An Evangelical Engagement with Contemporary Questions by Craig L. Blomberg
My pastor recently asked me to purchase this book for the church library because he thought there were people in my church who would benefit from it. He also suggested that I review it for the church newsletter. This is the review I wrote. If I had been reviewing it just for my blog, it would have been a different review. For one thing, I would have had no word limit! And the readers of this blog are different than the general membership of my church (and yours, too, probably!). If I had been reviewing for the blog only, I would have mentioned a few places where I disagree with certain remarks Blomberg makes. He’s an egalitarian, for instance, and a bit combative in his approach to the egalitarian/complimentarian issue. But it seemed inappropriate for me to get into those issues in the newsletter, and they have very little bearing on the arguments he makes for the reliability of the Bible, anyway.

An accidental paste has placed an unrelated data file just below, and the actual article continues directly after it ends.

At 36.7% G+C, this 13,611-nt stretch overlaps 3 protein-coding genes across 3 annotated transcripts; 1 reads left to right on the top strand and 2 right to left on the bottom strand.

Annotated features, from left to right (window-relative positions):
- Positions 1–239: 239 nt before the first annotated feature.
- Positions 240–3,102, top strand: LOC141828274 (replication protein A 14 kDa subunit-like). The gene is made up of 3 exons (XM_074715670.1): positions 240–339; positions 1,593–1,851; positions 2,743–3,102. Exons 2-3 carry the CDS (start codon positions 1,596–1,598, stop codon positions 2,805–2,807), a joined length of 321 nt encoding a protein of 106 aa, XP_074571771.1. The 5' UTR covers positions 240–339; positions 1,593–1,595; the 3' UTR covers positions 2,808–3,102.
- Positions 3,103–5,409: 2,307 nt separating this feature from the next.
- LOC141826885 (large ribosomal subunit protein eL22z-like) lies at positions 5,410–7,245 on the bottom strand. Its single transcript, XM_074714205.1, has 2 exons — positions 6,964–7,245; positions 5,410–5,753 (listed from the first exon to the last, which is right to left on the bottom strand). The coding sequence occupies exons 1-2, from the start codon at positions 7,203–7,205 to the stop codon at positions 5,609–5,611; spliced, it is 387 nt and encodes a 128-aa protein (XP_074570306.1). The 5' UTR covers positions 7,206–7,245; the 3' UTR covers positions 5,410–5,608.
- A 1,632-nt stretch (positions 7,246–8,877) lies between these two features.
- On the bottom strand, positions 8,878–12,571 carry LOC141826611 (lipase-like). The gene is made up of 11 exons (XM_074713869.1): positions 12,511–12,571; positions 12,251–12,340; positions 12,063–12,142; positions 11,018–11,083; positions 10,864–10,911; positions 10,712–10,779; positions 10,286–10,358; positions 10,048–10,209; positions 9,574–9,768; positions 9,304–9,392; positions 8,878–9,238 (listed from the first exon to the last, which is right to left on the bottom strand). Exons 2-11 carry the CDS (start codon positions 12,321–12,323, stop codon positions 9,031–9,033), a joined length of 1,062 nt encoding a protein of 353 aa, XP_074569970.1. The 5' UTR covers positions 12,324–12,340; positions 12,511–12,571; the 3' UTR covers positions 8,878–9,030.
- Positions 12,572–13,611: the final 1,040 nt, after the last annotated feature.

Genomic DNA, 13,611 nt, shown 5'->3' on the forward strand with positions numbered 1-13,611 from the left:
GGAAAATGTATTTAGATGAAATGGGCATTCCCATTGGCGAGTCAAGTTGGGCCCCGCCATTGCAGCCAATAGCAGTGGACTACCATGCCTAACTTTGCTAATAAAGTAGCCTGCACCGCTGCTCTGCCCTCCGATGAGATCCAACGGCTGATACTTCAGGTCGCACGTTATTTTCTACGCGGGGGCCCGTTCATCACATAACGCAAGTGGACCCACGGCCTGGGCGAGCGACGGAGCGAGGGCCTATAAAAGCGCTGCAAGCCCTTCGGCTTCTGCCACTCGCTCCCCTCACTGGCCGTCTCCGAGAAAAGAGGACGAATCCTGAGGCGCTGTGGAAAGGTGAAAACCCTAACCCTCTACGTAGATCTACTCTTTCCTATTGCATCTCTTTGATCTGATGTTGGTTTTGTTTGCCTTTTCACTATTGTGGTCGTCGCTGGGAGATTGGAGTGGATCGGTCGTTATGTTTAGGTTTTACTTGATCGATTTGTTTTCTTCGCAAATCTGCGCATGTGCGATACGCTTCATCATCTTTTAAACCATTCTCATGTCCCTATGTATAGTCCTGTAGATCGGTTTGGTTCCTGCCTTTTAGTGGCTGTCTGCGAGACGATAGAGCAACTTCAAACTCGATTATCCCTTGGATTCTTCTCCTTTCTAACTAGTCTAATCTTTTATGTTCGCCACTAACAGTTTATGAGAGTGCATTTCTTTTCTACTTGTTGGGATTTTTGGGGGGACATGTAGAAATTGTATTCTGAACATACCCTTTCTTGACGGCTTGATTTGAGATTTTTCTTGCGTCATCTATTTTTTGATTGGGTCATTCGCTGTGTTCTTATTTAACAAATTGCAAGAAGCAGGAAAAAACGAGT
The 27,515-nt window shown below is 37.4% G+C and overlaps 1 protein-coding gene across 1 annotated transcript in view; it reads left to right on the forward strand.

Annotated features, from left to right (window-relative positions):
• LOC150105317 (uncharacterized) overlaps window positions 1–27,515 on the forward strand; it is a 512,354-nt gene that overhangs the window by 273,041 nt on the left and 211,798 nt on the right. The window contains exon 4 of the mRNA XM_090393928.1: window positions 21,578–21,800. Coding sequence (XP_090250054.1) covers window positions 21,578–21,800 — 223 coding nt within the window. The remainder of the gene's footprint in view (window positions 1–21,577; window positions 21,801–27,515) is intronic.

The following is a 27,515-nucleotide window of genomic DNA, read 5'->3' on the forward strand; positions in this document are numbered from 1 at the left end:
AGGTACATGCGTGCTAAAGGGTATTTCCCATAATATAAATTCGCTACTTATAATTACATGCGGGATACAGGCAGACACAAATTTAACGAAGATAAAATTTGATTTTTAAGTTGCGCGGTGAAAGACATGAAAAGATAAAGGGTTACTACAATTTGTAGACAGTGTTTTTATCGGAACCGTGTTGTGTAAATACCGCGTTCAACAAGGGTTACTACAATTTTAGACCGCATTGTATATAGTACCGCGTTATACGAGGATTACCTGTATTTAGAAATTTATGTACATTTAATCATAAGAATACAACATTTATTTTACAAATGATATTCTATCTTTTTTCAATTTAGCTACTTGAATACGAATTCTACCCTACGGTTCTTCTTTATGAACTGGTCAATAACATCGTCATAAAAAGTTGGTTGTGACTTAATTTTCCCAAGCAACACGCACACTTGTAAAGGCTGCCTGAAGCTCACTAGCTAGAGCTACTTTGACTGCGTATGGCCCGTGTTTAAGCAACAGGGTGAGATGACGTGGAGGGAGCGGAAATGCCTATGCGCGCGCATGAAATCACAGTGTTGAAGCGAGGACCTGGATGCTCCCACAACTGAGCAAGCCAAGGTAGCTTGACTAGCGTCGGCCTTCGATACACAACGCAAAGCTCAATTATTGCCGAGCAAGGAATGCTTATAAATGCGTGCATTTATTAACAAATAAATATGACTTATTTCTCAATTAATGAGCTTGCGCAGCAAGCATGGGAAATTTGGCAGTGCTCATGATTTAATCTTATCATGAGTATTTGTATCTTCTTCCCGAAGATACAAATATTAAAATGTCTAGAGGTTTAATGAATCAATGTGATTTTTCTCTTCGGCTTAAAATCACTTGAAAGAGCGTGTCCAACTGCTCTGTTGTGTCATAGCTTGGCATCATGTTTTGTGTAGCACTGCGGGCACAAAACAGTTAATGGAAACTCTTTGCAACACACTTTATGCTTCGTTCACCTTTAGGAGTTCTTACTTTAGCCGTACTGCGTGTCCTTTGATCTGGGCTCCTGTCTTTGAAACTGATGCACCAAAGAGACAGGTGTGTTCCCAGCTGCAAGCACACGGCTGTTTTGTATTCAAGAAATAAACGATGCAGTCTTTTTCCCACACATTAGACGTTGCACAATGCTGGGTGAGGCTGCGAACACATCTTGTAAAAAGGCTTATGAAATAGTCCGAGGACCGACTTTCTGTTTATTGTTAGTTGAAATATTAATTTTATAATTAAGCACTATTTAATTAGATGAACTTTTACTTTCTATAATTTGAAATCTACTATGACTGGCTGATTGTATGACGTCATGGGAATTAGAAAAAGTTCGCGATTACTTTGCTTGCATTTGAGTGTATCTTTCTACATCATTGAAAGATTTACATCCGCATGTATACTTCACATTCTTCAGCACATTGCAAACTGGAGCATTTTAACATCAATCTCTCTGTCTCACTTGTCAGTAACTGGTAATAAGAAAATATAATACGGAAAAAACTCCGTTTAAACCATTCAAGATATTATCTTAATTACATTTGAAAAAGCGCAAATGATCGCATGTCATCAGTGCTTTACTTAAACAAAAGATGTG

I also would have mentioned that this is not an easy read, something I took out of the review because I needed to shorten it.
As you might expect from the title and subtitle, this book addresses several specific recent objections to the reliability of the Bible. You may have seen or read some of these arguments against the Bible’s trustworthiness in television documentaries, magazine articles, or books written by skeptics. In each of the six objections Craig Blomberg tackles, he shows that “new findings, or at least more intense study of slightly older discoveries, have actually strengthened the case for the reliability or trustworthiness of the Scriptures, even while the most publicized opinions in each area have claimed that there are now reasons for greater skepticism!”
The first chapter addresses the reliability of the biblical text we have now, nearly 2000 years after the last of the books of the New Testament were written. Is it true that all we have are hopelessly corrupt copies of the original New Testament writings, copies so full of variants—400,000 is the number some give—that it is impossible to know what the authors originally wrote?